Aligning Stocks to Sectors

For stock analysis, it is important to understand how stocks roll up to sectors or industries (in this context, both words are attempting to say the same thing).  Per this excellent article from Fidelity, there are three main classifications of individual stocks into sectors or industries:

There are three main classification schemas. They are the Global Industry Classification Standard (GICS), the Industrial Classification Benchmark (ICB), and the Thomson Reuters Business Classification (TRBC).  These classification schemas are designed to provide an acceptable and meaningful method for standardizing industry definitions so that comparison and analysis can be conducted between companies, industries, and sectors worldwide, and for creating benchmarks.

I am going to use the same schema used by Vanguard, since it is easy to find reference benchmarks for them (I will use the ETF performance to compare against the performance of our individual stocks against that sector).  Vanguard uses the GICS model, and as such has the following 11 sector ETF’s (and Ticker Symbols).  The GICS indexes are run by McGraw Hill (MCSI).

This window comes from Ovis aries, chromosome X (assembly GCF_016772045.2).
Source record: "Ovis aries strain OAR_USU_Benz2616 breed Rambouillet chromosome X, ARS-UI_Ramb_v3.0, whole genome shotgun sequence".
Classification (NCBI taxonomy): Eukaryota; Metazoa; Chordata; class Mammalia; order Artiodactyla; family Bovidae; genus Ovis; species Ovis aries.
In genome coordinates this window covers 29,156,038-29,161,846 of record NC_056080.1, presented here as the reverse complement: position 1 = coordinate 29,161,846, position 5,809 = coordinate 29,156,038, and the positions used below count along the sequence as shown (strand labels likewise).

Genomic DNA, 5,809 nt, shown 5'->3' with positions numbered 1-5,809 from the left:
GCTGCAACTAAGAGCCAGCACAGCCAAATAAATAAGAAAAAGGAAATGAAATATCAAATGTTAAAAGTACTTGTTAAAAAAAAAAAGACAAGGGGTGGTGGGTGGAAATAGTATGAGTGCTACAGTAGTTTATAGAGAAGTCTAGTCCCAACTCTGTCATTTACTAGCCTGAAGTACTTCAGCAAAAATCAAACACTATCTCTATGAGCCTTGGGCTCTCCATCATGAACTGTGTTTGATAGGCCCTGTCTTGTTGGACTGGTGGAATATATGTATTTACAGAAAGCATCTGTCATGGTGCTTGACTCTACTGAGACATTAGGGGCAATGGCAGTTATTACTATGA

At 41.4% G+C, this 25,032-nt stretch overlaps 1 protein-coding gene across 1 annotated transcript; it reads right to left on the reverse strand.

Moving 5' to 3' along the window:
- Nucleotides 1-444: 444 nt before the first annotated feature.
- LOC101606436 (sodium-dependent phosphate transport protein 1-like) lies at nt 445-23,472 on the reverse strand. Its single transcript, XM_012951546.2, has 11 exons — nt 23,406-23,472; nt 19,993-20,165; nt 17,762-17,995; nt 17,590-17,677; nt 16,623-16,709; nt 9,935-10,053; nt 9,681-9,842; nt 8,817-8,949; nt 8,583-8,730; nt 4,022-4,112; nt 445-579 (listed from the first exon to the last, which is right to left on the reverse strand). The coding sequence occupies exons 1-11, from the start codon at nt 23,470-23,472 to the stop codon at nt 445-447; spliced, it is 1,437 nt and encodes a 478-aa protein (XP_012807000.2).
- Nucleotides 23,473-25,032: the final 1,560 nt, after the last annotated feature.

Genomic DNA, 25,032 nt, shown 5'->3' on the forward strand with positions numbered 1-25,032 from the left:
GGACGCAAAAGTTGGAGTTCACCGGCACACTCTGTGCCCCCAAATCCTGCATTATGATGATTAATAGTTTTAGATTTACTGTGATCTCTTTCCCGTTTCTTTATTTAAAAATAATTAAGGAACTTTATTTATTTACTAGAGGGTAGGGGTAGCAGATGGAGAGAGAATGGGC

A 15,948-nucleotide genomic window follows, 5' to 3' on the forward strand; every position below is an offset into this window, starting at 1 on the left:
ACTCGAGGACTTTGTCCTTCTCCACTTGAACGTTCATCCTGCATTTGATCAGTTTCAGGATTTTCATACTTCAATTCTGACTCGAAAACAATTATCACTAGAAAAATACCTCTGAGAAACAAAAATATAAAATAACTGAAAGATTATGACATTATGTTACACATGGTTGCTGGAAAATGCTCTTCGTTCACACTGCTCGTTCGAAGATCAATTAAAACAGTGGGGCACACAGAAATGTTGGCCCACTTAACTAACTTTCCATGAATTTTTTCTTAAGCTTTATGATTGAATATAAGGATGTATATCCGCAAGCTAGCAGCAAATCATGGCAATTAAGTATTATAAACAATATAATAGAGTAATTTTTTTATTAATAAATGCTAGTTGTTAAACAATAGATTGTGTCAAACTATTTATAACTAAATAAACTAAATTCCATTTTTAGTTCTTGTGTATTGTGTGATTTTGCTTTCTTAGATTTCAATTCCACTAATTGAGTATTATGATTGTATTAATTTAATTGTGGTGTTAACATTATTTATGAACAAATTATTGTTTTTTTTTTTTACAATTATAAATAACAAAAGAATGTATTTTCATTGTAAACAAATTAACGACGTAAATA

1. Consumer Discretionary (VCR)
  2. Consumer Staples (VDC)
  3. Energy (VDE)
  4. Financials (VFH)
  5. Health Care (VHT)
  6. Industrials (VIS)
  7. Information Technology (VGT)
  8. Materials (VAW)
  9. Real Estate (VNQ)
  10. Telecommunications (VOX)
  11. Utilities (VPU)

There are 4 levels in the Global Industry Classification Standard.  You can see a breakdown of them here at Wikipedia.

Often I track the stocks in Google.  In fact, I am migrating everything to Google Sheets.  Google uses the ICB model (Industry Classification Benchmark), which means as you look up individual stocks in Google Finance, you see them categorized according to ICB.  This article describes some of the differences between GIC and ICB.

I am going to continue researching the differences between the two methods.  If I can find simple and representative ICB ETF’s by main sector perhaps I will use them instead of the GIC model because any time you pull up a stock in Google it brings in the ICB information automatically.  Here is a link to a summary of the ICB model as maintained by FTSE (the UK exchange).

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